By contrast, post-Brexit, arbitral awards issued by tribunals in London-seat arbitrations will continue to be enforceable under the 1958 Convention on the Recognition and Enforcement of Foreign Arbitral Awards (more commonly known as the “New York Convention”) by virtue of the UK remaining a signatory in its own right. Currently, the New York Convention provides for the enforcement of arbitral awards on a reciprocal basis across 157 jurisdictions around the world, including all EU Member States.

Further, because the English Arbitration Act is unaffected by EU law, it will continue in force following the UK’s exit from the EU. The body of case-law that has developed in the English Courts concerning the interpretation and application of the Act will also continue to apply, providing parties currently entering into agreements with certainty on the future conduct of any London-seat arbitrations arising post-Brexit.

II. The use of arbitration in class action proceedings in the United States

A. Background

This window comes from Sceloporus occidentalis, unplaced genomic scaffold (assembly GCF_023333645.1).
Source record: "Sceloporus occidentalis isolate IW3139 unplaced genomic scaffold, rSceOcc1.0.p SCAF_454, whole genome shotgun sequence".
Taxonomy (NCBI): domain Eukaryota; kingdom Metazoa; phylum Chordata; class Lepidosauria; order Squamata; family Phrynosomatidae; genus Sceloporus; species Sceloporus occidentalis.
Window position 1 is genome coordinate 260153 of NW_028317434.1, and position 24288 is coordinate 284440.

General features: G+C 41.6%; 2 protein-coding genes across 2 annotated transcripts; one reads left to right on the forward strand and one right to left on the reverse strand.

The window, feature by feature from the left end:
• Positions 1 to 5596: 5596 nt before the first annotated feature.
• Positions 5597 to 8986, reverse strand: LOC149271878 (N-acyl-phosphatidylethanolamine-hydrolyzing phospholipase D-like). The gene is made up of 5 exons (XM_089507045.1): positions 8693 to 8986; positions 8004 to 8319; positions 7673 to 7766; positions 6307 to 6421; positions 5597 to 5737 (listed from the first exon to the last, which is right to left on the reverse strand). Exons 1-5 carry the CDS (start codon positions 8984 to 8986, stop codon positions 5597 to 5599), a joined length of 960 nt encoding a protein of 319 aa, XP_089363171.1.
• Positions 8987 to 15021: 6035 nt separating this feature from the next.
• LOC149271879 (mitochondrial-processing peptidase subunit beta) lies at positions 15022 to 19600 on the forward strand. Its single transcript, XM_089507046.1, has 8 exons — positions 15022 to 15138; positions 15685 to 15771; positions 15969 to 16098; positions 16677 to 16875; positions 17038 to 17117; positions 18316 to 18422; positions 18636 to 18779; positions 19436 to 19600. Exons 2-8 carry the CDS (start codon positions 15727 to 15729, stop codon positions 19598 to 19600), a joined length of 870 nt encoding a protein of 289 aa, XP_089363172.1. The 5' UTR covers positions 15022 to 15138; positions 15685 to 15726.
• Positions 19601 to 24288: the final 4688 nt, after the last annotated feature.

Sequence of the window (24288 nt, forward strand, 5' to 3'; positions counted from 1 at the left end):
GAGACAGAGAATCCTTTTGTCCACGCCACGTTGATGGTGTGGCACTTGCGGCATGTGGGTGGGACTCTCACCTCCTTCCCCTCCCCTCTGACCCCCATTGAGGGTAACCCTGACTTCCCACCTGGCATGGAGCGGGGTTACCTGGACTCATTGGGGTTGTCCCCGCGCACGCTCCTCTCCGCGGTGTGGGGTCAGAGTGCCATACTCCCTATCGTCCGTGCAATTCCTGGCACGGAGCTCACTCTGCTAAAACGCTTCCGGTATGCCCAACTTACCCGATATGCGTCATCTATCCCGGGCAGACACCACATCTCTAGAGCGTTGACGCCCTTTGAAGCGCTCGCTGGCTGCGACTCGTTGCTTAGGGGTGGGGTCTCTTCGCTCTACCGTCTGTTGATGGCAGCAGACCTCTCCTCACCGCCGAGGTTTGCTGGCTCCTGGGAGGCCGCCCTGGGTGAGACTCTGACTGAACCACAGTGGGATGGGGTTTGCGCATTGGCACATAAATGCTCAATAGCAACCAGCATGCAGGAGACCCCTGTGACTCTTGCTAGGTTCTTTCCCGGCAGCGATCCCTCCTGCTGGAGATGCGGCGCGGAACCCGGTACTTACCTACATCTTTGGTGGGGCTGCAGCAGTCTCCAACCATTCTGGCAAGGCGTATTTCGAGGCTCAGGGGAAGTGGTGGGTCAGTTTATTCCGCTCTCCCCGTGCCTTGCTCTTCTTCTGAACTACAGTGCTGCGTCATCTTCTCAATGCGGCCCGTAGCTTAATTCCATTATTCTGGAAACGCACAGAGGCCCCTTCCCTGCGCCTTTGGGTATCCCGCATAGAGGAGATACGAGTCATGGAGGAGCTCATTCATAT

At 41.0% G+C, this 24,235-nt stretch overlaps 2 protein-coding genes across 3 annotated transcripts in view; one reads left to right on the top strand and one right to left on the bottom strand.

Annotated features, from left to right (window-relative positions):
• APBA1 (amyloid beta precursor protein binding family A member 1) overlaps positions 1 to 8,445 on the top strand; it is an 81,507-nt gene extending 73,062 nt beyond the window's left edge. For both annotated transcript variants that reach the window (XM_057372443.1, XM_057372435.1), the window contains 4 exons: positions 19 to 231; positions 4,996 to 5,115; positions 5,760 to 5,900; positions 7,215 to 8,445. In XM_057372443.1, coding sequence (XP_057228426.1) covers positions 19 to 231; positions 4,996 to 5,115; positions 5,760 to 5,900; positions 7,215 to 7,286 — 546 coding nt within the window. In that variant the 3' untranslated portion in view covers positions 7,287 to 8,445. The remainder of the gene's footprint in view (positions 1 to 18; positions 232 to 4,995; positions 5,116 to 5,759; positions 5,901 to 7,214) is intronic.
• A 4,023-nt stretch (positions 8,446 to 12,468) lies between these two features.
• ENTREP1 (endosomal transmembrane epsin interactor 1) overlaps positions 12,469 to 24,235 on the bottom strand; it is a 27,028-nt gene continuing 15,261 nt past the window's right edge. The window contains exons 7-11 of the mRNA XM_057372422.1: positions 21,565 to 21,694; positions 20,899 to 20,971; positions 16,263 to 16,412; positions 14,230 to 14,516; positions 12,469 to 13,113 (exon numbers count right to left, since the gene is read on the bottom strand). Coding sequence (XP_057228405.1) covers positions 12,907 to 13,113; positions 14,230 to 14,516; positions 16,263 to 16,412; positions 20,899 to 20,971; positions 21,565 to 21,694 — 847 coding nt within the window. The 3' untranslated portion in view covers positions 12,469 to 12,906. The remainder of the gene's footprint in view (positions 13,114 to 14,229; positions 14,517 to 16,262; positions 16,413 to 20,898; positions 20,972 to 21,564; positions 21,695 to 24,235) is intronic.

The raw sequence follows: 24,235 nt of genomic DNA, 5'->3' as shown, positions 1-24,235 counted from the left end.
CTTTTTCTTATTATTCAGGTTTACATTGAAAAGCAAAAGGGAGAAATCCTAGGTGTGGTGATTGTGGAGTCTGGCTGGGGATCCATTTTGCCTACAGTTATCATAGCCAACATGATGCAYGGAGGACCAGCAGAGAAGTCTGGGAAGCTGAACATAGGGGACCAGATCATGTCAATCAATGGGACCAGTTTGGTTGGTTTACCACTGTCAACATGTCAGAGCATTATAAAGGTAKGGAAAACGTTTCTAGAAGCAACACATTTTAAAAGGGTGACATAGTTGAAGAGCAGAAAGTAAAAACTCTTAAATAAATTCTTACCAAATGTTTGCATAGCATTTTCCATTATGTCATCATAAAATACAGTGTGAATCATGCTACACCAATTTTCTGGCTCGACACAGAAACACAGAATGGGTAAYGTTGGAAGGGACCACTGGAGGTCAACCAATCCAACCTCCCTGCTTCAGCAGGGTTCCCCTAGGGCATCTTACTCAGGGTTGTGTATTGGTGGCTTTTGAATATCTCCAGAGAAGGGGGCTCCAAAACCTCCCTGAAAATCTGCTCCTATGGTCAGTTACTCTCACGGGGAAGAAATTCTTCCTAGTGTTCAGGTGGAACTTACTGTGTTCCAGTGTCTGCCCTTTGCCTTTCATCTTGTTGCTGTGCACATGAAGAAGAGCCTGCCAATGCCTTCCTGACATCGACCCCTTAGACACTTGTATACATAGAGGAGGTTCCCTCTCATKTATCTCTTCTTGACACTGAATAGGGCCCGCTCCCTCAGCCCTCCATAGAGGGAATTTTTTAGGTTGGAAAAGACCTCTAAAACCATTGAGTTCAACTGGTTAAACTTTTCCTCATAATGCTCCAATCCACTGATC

In the United States, class action litigation has for decades been a source of great attention and expense for companies across all industry sectors. Class actions have been employed by plaintiffs, including consumers, who are injured in a small enough way that bringing an individual lawsuit is simply not cost-effective. Through the use of the class action device, similarly situated class members can effectively resolve their claims. Unfortunately, the class action system has been subject to abuse by some plaintiffs’ attorneys as well as plaintiffs who have not actually suffered a concrete or redressable injury. One way in which this is accomplished is by forcing exorbitant settlements with companies that cannot afford to risk proceeding to trials on a class-wide basis. To cut down on unnecessary expenses and increase positive results for both sides, over the past decade an increasing number of companies have added to their consumer contracts provisions that require single party arbitration in lieu of class litigation or class arbitration. These arbitration provisions and class action waivers have been subject to judicial review—including by the United States Supreme Court on several occasions—as well as media and political critique. Also see Article: Class Waiver Provisions: Where We’ve Been and Where We’re Heading.